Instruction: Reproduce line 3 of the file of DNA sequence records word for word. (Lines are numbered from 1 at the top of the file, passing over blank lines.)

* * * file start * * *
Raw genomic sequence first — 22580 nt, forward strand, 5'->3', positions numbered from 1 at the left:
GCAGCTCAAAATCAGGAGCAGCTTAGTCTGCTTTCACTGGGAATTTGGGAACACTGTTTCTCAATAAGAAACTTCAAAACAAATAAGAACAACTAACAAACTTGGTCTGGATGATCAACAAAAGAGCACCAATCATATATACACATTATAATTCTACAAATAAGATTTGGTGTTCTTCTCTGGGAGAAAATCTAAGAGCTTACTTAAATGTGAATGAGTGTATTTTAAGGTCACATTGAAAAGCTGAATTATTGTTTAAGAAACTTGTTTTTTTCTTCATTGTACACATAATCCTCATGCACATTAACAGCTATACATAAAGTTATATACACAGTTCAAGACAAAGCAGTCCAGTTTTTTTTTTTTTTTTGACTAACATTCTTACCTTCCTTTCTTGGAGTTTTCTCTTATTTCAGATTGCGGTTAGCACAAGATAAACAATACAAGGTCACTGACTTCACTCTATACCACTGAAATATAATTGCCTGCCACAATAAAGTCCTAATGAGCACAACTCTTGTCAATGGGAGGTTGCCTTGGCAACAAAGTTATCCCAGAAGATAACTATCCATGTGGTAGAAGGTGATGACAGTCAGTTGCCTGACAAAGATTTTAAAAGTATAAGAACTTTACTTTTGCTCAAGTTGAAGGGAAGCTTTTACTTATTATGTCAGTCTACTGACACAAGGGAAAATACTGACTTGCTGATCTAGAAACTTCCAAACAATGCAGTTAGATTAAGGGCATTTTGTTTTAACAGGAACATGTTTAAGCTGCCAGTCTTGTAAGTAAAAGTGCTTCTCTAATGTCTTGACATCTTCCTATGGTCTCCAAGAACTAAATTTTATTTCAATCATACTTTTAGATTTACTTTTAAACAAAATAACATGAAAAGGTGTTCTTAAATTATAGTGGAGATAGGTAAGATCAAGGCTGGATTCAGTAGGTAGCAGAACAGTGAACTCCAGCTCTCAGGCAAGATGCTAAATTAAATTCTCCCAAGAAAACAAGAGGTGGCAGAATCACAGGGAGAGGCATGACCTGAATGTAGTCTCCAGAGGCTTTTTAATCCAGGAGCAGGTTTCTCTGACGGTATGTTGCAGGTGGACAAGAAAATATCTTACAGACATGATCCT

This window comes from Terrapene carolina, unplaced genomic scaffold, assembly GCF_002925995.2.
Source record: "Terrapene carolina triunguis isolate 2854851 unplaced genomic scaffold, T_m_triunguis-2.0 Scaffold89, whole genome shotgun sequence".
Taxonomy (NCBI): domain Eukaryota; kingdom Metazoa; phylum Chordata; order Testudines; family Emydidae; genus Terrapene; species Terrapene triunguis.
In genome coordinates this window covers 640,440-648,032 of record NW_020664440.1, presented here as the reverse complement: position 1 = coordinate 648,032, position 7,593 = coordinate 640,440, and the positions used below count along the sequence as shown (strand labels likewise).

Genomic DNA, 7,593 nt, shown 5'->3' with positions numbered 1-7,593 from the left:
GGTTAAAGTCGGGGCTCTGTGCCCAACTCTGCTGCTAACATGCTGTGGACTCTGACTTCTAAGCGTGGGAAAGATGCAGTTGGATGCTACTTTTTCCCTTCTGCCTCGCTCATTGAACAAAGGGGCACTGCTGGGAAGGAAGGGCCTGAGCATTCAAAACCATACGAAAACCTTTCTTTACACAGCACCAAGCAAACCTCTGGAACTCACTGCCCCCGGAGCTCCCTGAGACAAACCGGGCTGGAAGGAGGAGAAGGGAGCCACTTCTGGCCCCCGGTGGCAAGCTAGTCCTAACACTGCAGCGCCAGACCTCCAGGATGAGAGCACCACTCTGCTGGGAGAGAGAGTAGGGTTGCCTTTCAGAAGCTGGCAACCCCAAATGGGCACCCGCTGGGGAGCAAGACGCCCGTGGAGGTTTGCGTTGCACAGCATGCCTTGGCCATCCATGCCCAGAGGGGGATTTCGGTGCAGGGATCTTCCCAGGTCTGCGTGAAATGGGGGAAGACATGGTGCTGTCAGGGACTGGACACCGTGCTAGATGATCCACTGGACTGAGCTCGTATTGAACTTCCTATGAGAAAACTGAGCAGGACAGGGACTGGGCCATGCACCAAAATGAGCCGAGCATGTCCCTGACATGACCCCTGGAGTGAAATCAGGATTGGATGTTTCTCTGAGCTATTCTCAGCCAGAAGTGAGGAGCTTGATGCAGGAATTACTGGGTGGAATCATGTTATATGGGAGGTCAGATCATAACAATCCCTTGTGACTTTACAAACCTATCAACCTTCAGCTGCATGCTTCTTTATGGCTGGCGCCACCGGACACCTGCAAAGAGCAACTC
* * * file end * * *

This window comes from Terrapene carolina, unplaced genomic scaffold, assembly GCF_002925995.2.